The law, written source of law

In the broad sense, the law encompasses all texts emanating from the legislative and regulatory powers.

Strictly speaking, the law comes from the legislature. It is voted by Parliament.

Article 34 of the Constitution defines exhaustively the matters that fall within the scope of the law: civil rights and civil liberties, nationality, state and capacity of persons, matrimonial regimes, inheritances and liberalities, determination of crimes and offenses and their penalties, regime of property, real rights and civil and commercial obligations, labor and social security law, tax law …

Matters outside the scope of the law are regulatory in nature. It is the government that has the power to draft the texts that concern them. These are the orders of the President of the Republic, decrees and orders.

Article 39 of the Constitution states that the initiative of the laws belongs concurrently to the Prime Minister (draft law) and to the members of Parliament (bill of law).

In principle, the law is not retroactive, that is to say that a new law can not apply to situations or effects prior to its entry into force.

There are exceptions to this principle: expressly retroactive law, interpretative law, softer criminal law and procedural law.

In addition to state texts, there are also treaties that are agreements between states. Some regulate one or more subjects, others unify certain branches of law, the latter create supranational bodies.

At the legal level, for France, the most important supra-national texts come from the European Union. It is :

  • Regulation: Act of general scope, of direct application in the Member States
  • the directive: an act which imposes on the Member States a goal to be achieved within a certain period. They must transpose the text into their national law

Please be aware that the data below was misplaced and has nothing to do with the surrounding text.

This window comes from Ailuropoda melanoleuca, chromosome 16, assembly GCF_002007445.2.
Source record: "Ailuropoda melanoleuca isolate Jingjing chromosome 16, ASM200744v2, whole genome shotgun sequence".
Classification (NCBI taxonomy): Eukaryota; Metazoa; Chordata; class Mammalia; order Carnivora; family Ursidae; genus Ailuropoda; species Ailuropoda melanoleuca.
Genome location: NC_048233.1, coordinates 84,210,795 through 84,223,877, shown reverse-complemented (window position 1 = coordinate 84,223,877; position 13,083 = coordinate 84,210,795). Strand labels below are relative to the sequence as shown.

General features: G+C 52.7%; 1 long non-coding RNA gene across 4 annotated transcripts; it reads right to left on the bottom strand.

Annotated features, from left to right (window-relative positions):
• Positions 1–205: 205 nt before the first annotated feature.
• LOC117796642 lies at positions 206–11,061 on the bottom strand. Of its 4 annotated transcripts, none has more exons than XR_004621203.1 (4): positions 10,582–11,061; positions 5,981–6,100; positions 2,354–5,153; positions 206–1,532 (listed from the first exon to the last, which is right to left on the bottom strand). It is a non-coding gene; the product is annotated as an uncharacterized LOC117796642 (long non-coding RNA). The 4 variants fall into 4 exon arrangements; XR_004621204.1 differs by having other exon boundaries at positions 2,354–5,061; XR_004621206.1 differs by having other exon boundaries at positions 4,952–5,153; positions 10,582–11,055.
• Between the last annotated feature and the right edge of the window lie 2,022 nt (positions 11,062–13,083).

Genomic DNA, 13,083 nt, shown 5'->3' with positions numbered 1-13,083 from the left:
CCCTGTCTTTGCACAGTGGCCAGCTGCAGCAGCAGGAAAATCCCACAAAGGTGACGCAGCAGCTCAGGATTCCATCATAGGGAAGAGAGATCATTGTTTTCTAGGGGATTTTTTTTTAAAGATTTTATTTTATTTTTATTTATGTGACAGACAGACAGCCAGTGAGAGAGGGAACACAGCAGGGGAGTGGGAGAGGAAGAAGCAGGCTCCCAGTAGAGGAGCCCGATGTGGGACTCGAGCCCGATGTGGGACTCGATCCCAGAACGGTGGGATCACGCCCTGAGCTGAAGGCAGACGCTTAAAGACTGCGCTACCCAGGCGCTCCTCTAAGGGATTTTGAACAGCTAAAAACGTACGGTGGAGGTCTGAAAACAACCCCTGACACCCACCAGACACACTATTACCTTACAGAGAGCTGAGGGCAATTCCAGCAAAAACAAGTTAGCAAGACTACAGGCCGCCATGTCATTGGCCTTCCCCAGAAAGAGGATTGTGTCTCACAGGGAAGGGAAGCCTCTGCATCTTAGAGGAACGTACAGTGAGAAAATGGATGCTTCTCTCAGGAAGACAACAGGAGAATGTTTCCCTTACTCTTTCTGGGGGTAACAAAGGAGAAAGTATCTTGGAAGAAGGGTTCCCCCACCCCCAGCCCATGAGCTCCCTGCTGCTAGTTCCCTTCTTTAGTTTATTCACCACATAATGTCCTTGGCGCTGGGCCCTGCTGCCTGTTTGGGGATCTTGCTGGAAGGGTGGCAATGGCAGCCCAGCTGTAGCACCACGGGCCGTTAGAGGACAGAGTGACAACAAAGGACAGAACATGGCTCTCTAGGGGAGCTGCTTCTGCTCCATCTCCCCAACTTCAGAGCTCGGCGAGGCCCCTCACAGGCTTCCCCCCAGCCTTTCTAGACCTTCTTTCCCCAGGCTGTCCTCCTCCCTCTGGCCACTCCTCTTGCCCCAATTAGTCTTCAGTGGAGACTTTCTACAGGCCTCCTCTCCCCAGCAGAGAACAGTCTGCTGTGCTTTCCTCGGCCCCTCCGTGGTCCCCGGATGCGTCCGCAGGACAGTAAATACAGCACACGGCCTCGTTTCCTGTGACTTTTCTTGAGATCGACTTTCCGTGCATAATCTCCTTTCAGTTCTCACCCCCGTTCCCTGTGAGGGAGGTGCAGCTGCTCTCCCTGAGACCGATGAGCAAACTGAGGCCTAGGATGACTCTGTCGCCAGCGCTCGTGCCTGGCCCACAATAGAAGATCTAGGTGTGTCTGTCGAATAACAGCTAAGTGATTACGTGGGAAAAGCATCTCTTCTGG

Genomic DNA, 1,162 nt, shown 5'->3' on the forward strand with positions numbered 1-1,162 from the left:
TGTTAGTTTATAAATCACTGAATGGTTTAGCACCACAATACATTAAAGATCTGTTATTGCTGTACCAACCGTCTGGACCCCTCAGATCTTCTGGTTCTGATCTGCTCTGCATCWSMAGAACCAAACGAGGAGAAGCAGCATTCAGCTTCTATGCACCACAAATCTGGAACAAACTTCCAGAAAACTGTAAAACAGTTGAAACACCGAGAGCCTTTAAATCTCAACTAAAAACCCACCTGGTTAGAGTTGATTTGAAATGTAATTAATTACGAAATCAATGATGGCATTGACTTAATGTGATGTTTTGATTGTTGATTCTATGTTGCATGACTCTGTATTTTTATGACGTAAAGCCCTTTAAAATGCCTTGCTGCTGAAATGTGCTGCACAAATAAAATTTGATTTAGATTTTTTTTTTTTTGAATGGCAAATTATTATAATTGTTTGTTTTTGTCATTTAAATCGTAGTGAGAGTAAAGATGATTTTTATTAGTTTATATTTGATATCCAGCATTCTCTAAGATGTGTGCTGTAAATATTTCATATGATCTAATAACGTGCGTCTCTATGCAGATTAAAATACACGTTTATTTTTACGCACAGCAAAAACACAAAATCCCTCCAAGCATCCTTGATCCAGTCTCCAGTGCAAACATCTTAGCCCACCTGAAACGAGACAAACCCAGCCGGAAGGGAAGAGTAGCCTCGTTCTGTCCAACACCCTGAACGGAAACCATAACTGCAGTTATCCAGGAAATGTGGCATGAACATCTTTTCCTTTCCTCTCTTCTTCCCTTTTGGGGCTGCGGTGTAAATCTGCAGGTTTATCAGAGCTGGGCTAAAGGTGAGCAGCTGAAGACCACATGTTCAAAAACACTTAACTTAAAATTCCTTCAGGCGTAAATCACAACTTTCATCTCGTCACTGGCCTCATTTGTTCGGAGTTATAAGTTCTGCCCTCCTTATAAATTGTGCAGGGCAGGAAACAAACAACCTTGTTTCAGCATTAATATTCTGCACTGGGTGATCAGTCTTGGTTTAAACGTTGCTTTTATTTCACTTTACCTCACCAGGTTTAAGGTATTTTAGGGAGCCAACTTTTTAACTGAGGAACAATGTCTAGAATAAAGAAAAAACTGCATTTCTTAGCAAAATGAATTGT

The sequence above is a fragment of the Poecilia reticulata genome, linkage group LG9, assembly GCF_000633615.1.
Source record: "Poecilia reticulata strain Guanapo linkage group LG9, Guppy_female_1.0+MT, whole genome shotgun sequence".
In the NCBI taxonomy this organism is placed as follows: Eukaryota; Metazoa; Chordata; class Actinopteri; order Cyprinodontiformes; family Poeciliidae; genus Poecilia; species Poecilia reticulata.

• the decision: an act imposing obligations on a person or class of persons
  • the recommendation: an act which invites Member States to act with a view to achieving a specific objective

Given the multiplicity of texts, a difficulty may arise in case of contradiction between them. This pitfall is avoided because of the hierarchy of sources of law, which is as follows:

TEXT

CONTROL BOARD

Constitution

The Constitutional Council , seized before the promulgation of a law or the ratification of a treaty: controls their conformity with the Constitution

treaties

Administrative or judicial courts, as the case may be, in a lawsuit where the parties invoke the non-compliance of a law with a treaty

Lois

Administrative courts seized of an appeal for abuse of power against an administrative text contrary to a law

Regulations – Decrees – Orders

Administrative courts seized of an action for abuse of power against an administrative text contrary to a higher administrative text

A lower category text can not therefore be in contradiction with a higher category text to which it is subordinate.

Illustrations of this principle are legion and often relevant. the CPE Act is a perfect example.

We will be interested in the next article in the thick of the subject of our profession: our daily practice of law which influences the jurisprudence of our jurisdictions.

Jurisprudence and the role of the lawyer


After talking about the law in its broadest sense, it was time to get back to the heart of the matter and to highlight the pride of our profession: our contribution to jurisprudence.

Indeed, it is easy to notice by reading a law or by opening a code (red, blue or orange, the choice …) that the understanding of an article of law is not more obvious .

Example: article 2279 of the Civil Code: in fact of furniture, the possession is worth title : succinct and lapidary as affirmation and somewhat obscure (I will return there besides in a next article in a short time)

Another example: article 514 of the Civil Code: property is immovable, or by its nature, or by its destination, or by the object to which it applies